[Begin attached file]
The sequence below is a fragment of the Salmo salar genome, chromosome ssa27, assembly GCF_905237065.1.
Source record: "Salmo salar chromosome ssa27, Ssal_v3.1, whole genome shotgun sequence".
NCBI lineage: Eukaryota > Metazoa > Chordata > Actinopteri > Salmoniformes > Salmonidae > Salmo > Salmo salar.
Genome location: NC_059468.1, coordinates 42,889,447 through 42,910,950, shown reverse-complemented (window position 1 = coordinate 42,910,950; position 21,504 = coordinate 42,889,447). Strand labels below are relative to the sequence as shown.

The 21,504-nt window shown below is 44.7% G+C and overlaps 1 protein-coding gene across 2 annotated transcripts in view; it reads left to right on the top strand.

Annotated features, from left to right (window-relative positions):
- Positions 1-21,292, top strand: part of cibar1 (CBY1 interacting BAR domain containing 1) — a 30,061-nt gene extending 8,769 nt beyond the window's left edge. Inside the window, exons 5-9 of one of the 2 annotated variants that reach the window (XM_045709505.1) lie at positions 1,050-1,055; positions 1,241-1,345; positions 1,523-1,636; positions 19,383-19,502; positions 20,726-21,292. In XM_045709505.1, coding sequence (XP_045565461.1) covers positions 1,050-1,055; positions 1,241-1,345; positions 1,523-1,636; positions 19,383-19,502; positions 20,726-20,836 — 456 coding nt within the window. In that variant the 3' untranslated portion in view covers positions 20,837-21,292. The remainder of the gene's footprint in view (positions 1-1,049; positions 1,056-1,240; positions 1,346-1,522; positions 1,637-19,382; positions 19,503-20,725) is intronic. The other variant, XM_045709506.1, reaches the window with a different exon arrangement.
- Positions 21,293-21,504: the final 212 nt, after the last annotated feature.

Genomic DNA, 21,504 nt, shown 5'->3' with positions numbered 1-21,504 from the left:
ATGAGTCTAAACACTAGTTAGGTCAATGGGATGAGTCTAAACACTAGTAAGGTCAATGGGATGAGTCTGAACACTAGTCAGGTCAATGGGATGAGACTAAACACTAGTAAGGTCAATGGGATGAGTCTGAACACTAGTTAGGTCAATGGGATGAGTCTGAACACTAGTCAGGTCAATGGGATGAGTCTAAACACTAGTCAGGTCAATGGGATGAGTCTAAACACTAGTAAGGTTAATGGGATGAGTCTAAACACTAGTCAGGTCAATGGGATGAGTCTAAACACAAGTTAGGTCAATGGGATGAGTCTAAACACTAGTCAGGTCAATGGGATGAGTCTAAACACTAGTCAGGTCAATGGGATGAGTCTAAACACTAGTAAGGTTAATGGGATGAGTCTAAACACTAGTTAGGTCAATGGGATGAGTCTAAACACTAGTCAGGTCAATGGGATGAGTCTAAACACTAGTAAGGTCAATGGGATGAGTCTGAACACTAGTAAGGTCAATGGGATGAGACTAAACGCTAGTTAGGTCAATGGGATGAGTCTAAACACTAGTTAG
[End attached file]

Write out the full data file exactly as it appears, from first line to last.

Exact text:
The sequence below is a fragment of the Salmo salar genome, chromosome ssa27, assembly GCF_905237065.1.
Source record: "Salmo salar chromosome ssa27, Ssal_v3.1, whole genome shotgun sequence".
NCBI lineage: Eukaryota > Metazoa > Chordata > Actinopteri > Salmoniformes > Salmonidae > Salmo > Salmo salar.
Genome location: NC_059468.1, coordinates 42,889,447 through 42,910,950, shown reverse-complemented (window position 1 = coordinate 42,910,950; position 21,504 = coordinate 42,889,447). Strand labels below are relative to the sequence as shown.

The 21,504-nt window shown below is 44.7% G+C and overlaps 1 protein-coding gene across 2 annotated transcripts in view; it reads left to right on the top strand.

Annotated features, from left to right (window-relative positions):
- Positions 1-21,292, top strand: part of cibar1 (CBY1 interacting BAR domain containing 1) — a 30,061-nt gene extending 8,769 nt beyond the window's left edge. Inside the window, exons 5-9 of one of the 2 annotated variants that reach the window (XM_045709505.1) lie at positions 1,050-1,055; positions 1,241-1,345; positions 1,523-1,636; positions 19,383-19,502; positions 20,726-21,292. In XM_045709505.1, coding sequence (XP_045565461.1) covers positions 1,050-1,055; positions 1,241-1,345; positions 1,523-1,636; positions 19,383-19,502; positions 20,726-20,836 — 456 coding nt within the window. In that variant the 3' untranslated portion in view covers positions 20,837-21,292. The remainder of the gene's footprint in view (positions 1-1,049; positions 1,056-1,240; positions 1,346-1,522; positions 1,637-19,382; positions 19,503-20,725) is intronic. The other variant, XM_045709506.1, reaches the window with a different exon arrangement.
- Positions 21,293-21,504: the final 212 nt, after the last annotated feature.

Genomic DNA, 21,504 nt, shown 5'->3' with positions numbered 1-21,504 from the left:
ATGAGTCTAAACACTAGTTAGGTCAATGGGATGAGTCTAAACACTAGTAAGGTCAATGGGATGAGTCTGAACACTAGTCAGGTCAATGGGATGAGACTAAACACTAGTAAGGTCAATGGGATGAGTCTGAACACTAGTTAGGTCAATGGGATGAGTCTGAACACTAGTCAGGTCAATGGGATGAGTCTAAACACTAGTCAGGTCAATGGGATGAGTCTAAACACTAGTAAGGTTAATGGGATGAGTCTAAACACTAGTCAGGTCAATGGGATGAGTCTAAACACAAGTTAGGTCAATGGGATGAGTCTAAACACTAGTCAGGTCAATGGGATGAGTCTAAACACTAGTCAGGTCAATGGGATGAGTCTAAACACTAGTAAGGTTAATGGGATGAGTCTAAACACTAGTTAGGTCAATGGGATGAGTCTAAACACTAGTCAGGTCAATGGGATGAGTCTAAACACTAGTAAGGTCAATGGGATGAGTCTGAACACTAGTAAGGTCAATGGGATGAGACTAAACGCTAGTTAGGTCAATGGGATGAGTCTAAACACTAGTTAG